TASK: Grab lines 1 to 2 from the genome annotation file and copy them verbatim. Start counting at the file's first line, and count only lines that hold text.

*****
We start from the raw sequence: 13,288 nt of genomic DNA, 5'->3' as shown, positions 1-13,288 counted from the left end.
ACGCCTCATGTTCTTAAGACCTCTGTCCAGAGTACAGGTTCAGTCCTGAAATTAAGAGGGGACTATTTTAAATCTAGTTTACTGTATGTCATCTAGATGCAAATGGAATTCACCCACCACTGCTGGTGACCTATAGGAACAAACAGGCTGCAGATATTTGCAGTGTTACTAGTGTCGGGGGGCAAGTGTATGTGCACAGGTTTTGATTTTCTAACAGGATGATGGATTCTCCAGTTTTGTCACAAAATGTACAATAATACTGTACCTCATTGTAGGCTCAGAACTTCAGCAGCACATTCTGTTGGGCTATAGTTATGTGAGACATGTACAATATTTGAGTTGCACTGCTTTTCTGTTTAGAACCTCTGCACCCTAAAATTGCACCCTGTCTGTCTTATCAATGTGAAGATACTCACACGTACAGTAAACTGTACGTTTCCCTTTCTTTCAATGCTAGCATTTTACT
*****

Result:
We start from the raw sequence: 13,288 nt of genomic DNA, 5'->3' as shown, positions 1-13,288 counted from the left end.
ACGCCTCATGTTCTTAAGACCTCTGTCCAGAGTACAGGTTCAGTCCTGAAATTAAGAGGGGACTATTTTAAATCTAGTTTACTGTATGTCATCTAGATGCAAATGGAATTCACCCACCACTGCTGGTGACCTATAGGAACAAACAGGCTGCAGATATTTGCAGTGTTACTAGTGTCGGGGGGCAAGTGTATGTGCACAGGTTTTGATTTTCTAACAGGATGATGGATTCTCCAGTTTTGTCACAAAATGTACAATAATACTGTACCTCATTGTAGGCTCAGAACTTCAGCAGCACATTCTGTTGGGCTATAGTTATGTGAGACATGTACAATATTTGAGTTGCACTGCTTTTCTGTTTAGAACCTCTGCACCCTAAAATTGCACCCTGTCTGTCTTATCAATGTGAAGATACTCACACGTACAGTAAACTGTACGTTTCCCTTTCTTTCAATGCTAGCATTTTACT